After mediation failed, a federal whistle blower lawsuit over alleged fraud against two contractors, which also targets sureties and a surety bond producer, is moving forward. The parties have asked a U.S. district court judge in Washington, D.C. to rule on outstanding motions in preparation for a possible trial.

The whistleblower, Andrew Scollick, and the U.S. attorney for the District of Columbia in 2014 accused company owners in a civil lawsuit of fraud related to their eligibility for work under U.S. Small Business Administration (SBA) programs.

The case brings into question who is responsible for verifying the accuracy of information that contractors provide to SBA to qualify for set-asides.

The Narula case has been a “sword of Damocles” hanging over the heads of sureties that provide bonds to federal contractors.

– Matthew Wright, attorney, McCarter & English

Federal prosecutors learned of the case allegations from Scollick, who worked for two of the companies as jobsite supervisor. The contractors, Centurion Solutions Group and Citibuilders Solutions Group, are either SBA HubZone or service-disabled veteran-owned companies that qualify for set-asides under federal contracting rules.

The companies have links to Optimal Solutions and Technology Inc., a Washington, D.C. based contractor and consultant, the lawsuit alleges. Its main business appears to involve technology, with its owner and CEO, Vijay Narula, as the first named defendant in the case.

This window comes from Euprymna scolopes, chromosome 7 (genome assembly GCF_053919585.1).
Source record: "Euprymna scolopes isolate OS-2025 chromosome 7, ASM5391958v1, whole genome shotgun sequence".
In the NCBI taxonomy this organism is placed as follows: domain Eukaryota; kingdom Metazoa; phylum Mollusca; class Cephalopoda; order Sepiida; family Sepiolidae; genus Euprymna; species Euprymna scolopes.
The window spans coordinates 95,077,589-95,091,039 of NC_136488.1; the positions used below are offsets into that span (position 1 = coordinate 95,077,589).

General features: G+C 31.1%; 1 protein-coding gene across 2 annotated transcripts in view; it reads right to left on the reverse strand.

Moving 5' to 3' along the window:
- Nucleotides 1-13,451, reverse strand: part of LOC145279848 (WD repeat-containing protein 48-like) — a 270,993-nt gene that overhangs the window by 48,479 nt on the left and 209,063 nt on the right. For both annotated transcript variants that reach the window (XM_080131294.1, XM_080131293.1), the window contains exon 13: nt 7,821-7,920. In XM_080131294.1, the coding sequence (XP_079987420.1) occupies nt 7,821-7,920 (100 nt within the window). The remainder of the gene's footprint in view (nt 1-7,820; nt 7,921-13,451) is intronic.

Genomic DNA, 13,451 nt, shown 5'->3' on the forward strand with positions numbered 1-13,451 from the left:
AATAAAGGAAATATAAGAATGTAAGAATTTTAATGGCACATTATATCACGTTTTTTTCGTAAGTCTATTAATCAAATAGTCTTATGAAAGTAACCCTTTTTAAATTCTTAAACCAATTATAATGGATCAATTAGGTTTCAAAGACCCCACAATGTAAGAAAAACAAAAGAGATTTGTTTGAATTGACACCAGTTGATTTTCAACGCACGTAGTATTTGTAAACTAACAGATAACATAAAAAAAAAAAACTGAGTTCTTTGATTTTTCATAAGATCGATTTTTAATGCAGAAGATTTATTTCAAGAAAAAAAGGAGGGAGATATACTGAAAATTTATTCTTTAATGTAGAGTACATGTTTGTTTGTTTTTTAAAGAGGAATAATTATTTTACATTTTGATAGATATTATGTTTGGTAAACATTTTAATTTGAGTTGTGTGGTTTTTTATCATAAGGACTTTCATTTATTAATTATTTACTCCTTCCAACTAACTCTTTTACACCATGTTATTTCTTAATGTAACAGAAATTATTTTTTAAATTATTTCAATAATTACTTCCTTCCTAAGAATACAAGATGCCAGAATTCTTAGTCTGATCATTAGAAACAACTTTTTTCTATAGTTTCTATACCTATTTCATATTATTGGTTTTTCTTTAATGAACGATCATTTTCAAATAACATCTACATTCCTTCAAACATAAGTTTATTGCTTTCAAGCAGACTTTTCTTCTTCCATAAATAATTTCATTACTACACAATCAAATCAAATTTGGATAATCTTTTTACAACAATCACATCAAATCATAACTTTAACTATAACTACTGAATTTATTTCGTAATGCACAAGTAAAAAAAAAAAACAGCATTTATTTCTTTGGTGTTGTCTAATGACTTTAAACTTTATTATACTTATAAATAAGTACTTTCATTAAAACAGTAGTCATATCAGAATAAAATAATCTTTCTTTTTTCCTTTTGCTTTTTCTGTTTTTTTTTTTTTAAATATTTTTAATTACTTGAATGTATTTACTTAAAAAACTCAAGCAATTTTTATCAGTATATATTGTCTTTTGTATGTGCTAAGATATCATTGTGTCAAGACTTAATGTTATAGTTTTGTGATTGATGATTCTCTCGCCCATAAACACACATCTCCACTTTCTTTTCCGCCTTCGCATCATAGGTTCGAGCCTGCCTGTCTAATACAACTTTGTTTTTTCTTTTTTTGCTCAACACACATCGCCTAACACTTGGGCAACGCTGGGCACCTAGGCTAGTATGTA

Federal prosecutors and agencies have been expanding the range of targets of False Claim Act lawsuits, attorneys have pointed out, and the case is being closely watched by the surety industry. Last September, Matthew Wright, an attorney at McCarter & English, described the case as a "sword of Damocles hanging over" sureties that provide bonds to federal contractors.

Scollick's attorney, Michael Kohn, notes that the surety bond provided to the contractors guarantees the work outlined in the contract.

Sureties are "guaranteeing all material terms of contracts" including ones related to SBA status, and in the Narula case, sureties "knew that material term would not be carried out from the outset,” he claims. 

The two sureties named as defendants, Hudson Insurance and Hanover Insurance Co., could not be reached in time to comment. But Hudson Insurance's response to the lawsuit claimed that the standard form surety bonds provided to the contractors "do not incorporate those contractual provisions that mandate that a bond principal must be a service-disabled veteran-owned small business and, therefore "Hudson has no liability if the contractor" fraudulently certifies it is a service disabled veteran owned small business.

The broker of the surety bonds, another defendant, also declined to comment.

Projects performed by defendant contractors included several Dept. of Veterans Affairs construction and renovation jobs in the $4-million to $5-million range.

Attorneys for Centurion, Citibuilders and Optimal Solutions and Technologies could not be reached for comment. A message was also left seeking comment from Narula, Optimal Solutions and Technologies CEO, regarding allegations in the lawsuit. In his reply to the lawsuit, Narula denied many of the key allegations against him and claimed that any damages to Scollick or the U.S. were "caused by a person" over whom Narula said he had no control or responsibility.

A trial in Scollick v. Narula awaits the requested ruling by the parties on the various motions before the federal court in Washington, D.C.